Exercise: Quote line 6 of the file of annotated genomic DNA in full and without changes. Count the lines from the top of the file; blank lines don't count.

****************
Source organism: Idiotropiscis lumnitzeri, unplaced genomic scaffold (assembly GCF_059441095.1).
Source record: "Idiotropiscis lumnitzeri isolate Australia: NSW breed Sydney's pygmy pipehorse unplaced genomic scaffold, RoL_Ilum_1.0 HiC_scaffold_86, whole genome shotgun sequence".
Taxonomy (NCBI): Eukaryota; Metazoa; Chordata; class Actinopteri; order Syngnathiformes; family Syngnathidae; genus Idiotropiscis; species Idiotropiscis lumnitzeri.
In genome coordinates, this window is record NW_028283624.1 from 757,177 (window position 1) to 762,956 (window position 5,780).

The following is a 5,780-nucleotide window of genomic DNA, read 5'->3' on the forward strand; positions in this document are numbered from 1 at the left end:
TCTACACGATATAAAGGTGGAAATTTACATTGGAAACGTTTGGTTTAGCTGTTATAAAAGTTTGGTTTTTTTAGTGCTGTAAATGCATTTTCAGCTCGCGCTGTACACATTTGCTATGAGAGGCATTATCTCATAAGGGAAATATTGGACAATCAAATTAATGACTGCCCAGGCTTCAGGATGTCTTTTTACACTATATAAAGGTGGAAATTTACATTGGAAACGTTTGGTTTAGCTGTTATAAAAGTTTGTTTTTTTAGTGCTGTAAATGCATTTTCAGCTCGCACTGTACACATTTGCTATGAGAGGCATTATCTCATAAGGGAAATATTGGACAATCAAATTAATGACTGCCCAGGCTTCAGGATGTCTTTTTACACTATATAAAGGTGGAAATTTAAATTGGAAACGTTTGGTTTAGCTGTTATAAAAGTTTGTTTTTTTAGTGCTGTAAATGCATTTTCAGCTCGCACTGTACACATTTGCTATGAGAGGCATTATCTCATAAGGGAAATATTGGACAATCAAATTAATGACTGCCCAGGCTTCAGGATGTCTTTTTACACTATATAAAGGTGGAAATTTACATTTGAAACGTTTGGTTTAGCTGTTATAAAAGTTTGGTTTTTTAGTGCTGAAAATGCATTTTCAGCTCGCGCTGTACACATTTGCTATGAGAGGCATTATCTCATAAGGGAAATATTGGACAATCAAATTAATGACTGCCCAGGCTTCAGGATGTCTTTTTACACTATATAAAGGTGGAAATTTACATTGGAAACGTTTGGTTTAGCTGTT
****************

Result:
TCTACACGATATAAAGGTGGAAATTTACATTGGAAACGTTTGGTTTAGCTGTTATAAAAGTTTGGTTTTTTTAGTGCTGTAAATGCATTTTCAGCTCGCGCTGTACACATTTGCTATGAGAGGCATTATCTCATAAGGGAAATATTGGACAATCAAATTAATGACTGCCCAGGCTTCAGGATGTCTTTTTACACTATATAAAGGTGGAAATTTACATTGGAAACGTTTGGTTTAGCTGTTATAAAAGTTTGTTTTTTTAGTGCTGTAAATGCATTTTCAGCTCGCACTGTACACATTTGCTATGAGAGGCATTATCTCATAAGGGAAATATTGGACAATCAAATTAATGACTGCCCAGGCTTCAGGATGTCTTTTTACACTATATAAAGGTGGAAATTTAAATTGGAAACGTTTGGTTTAGCTGTTATAAAAGTTTGTTTTTTTAGTGCTGTAAATGCATTTTCAGCTCGCACTGTACACATTTGCTATGAGAGGCATTATCTCATAAGGGAAATATTGGACAATCAAATTAATGACTGCCCAGGCTTCAGGATGTCTTTTTACACTATATAAAGGTGGAAATTTACATTTGAAACGTTTGGTTTAGCTGTTATAAAAGTTTGGTTTTTTAGTGCTGAAAATGCATTTTCAGCTCGCGCTGTACACATTTGCTATGAGAGGCATTATCTCATAAGGGAAATATTGGACAATCAAATTAATGACTGCCCAGGCTTCAGGATGTCTTTTTACACTATATAAAGGTGGAAATTTACATTGGAAACGTTTGGTTTAGCTGTT